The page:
Process Description and Control Chapter 3
Major Requirements of anOperating System • Interleave the execution of several processes to maximize processor utilization while providing reasonable response time • Allocate resources to processes • Support interprocess communication and user creation of processes
Process • Also called a task • Execution of an individual program • Can be traced • list the sequence of instructions that execute
Two-State Process Model • Process may be in one of two states • Running • Not-running
Process Creation • Submission of a batch job • User logs on • Created to provide a service such as printing • Process creates another process
Process Termination • Batch job issues Halt instruction • User logs off • Quit an application • Error and fault conditions
Reasons for Process Termination • Normal completion • Time limit exceeded • Memory unavailable • Bounds violation • Protection error • example write to read-only file • Arithmetic error • Time overrun • process waited longer than a specified maximum for an event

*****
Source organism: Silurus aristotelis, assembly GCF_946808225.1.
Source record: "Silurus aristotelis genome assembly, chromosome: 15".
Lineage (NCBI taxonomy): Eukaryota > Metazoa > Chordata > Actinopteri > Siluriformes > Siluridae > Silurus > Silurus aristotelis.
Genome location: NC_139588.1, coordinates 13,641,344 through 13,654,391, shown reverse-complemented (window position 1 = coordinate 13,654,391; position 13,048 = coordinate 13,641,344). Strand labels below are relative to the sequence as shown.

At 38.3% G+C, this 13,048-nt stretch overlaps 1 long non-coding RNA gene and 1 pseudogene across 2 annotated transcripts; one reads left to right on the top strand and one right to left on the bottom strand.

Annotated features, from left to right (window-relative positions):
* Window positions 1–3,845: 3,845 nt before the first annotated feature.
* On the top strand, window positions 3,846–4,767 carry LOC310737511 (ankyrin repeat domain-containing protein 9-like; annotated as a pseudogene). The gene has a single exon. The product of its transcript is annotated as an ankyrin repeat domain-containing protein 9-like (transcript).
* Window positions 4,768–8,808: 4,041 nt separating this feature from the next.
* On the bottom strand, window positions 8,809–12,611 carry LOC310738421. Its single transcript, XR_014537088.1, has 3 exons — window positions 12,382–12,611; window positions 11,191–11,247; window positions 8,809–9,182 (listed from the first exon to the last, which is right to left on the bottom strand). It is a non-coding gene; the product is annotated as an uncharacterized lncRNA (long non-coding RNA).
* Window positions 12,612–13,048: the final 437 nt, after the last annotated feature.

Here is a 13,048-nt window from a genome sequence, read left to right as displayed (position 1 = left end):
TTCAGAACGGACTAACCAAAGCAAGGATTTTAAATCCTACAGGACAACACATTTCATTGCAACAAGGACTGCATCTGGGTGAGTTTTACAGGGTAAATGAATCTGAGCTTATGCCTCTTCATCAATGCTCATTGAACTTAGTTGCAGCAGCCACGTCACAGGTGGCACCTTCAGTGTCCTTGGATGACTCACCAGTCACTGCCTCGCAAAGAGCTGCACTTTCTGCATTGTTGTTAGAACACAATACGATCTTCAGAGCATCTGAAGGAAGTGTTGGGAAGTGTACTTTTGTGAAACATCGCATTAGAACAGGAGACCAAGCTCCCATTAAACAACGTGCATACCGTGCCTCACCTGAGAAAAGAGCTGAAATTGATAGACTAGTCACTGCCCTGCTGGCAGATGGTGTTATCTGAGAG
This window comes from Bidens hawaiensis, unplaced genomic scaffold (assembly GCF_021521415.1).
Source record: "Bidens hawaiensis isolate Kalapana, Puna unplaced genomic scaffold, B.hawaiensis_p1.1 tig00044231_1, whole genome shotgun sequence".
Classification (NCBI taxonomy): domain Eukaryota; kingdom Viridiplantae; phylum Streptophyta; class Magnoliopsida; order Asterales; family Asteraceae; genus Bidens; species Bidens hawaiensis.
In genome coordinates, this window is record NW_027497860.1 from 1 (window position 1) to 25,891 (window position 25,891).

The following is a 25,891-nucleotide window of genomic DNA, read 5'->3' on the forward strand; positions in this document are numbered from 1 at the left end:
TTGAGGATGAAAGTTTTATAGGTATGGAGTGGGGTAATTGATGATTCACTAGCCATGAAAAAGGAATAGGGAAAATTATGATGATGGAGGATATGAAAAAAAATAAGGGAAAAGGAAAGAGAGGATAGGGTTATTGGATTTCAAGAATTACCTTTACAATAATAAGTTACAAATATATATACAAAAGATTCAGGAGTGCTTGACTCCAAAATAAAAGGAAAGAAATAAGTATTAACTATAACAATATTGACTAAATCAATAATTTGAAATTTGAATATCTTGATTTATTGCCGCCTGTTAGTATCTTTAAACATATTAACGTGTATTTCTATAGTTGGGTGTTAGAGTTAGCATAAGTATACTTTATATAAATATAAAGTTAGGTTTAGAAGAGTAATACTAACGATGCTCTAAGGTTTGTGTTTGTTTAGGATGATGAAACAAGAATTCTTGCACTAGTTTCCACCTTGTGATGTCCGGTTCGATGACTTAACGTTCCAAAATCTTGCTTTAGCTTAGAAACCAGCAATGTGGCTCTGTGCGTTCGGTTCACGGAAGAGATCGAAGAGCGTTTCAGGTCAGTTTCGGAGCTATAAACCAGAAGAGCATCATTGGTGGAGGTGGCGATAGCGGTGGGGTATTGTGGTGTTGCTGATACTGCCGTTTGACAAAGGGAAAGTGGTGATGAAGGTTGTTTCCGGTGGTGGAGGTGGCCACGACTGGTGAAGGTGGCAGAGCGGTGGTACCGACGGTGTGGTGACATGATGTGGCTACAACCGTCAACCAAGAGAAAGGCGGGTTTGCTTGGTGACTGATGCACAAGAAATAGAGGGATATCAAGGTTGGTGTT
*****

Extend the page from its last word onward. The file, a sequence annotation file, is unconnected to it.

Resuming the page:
Reasons for Process Termination • I/O failure • Invalid instruction • happens when try to execute data • Privileged instruction • Data misuse • Operating system intervention • such as when deadlock occurs • Parent terminates so child processes terminate • Parent request
Processes • Not-running • ready to execute • Blocked • waiting for I/O • Dispatcher cannot just select the process that has been in the queue the longest because it may be blocked
A Five-State Model • Running • Ready • Blocked • New • Exit
Suspended Processes • Processor is faster than I/O so all processes could be waiting for I/O • Swap these processes to disk to free up more memory • Blocked state becomes suspend state when swapped to disk • Two new states • Blocked, suspend • Ready, suspend
Operating System Control Structures • Information about the current status of each process and resource • Tables are constructed for each entity the operating system manages
Memory Tables • Allocation of main memory to processes • Allocation of secondary memory to processes • Protection attributes for access to shared memory regions • Information needed to manage virtual memory